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FEBS Lett. 2000 Jul 28;478(1-2):173-7.

Acylation of Galpha(13) is important for its interaction with thrombin receptor, transforming activity and actin stress fiber formation.

Author information

1
Institut für Immunologie und Molekularbiologe, Freie Universität Berlin, Phillippstrasse 13, D-10115, Berlin, Germany.

Abstract

Palmitoylation of alpha-subunits in heterotrimeric G proteins has become a research object of growing attention. Following our recent report on the acylation of the mono-palmitoylated Galpha(12) [Ponimaskin et al., FEBS Lett. 429 (1998) 370-374], we report here on the identification of three palmitoylation sites in the second member of the G(12) family, Galpha(13), and on the biological significance of fatty acids on the particular sites. Using mutants of alpha(13) in which the potentially palmitoylated cysteine residues (Cys) were replaced by serine residues, we find that Cys-14, Cys-18 and Cys-37 all serve as palmitoylation sites, and that the mutants lacking fatty acids are functionally defective. The following biological functions of Galpha(13) were found to be inhibited: coupling to the PAR1 thrombin receptor, cell transformation and actin stress fiber formation. Results from established assays for the above functions with a series of mutants, including derivatives of the constitutively active mutant Galpha(13)Q226L, revealed a graded inhibitory response on the above mentioned parameters. As a rule, it appears that palmitoylation of the N-proximal sites (e.g. Cys-14 and Cys-18) contributes more effectively to biological function than of the acylation site located more internally (Cys-37). However, the mutant with Cys-37 replaced by serine is more severely inhibited in stress fiber formation (80%) than in cell transformation (50%), pointing to the possibility of a differential involvement of the three palmitoylation sites in Galpha(13).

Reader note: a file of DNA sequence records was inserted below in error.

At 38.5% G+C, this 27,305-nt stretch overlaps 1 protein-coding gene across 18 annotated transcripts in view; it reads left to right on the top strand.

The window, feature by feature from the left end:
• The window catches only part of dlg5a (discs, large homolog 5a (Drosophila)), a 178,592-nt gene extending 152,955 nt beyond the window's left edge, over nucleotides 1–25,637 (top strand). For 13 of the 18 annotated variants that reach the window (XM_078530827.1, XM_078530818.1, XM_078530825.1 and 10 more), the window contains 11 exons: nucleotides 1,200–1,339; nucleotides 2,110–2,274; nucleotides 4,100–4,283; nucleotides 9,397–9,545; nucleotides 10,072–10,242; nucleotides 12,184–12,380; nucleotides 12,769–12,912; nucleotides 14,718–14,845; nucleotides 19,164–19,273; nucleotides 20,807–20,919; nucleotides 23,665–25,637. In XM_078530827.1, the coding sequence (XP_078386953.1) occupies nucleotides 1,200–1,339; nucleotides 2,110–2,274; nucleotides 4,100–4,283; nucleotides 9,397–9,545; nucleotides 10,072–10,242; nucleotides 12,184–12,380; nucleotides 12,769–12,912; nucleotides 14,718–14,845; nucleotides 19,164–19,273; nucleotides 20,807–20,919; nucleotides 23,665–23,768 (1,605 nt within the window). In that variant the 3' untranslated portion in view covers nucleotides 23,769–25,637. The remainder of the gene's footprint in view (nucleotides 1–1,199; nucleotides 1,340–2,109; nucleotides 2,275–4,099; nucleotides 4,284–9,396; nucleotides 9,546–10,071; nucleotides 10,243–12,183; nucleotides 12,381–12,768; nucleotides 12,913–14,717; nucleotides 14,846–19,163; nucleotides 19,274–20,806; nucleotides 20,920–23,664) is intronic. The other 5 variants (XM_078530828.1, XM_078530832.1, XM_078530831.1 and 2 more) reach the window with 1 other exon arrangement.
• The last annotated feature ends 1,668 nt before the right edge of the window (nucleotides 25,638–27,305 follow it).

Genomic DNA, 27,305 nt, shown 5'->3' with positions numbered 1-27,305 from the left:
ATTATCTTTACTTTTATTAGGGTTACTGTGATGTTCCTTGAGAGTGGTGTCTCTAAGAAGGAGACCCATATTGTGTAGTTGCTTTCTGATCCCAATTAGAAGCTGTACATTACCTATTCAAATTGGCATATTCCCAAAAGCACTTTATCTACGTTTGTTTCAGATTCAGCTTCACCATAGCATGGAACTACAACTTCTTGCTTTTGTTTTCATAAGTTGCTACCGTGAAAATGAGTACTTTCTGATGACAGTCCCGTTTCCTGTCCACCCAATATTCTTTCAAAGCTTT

PMID:
10922491
DOI:
10.1016/s0014-5793(00)01845-7
[Indexed for MEDLINE]
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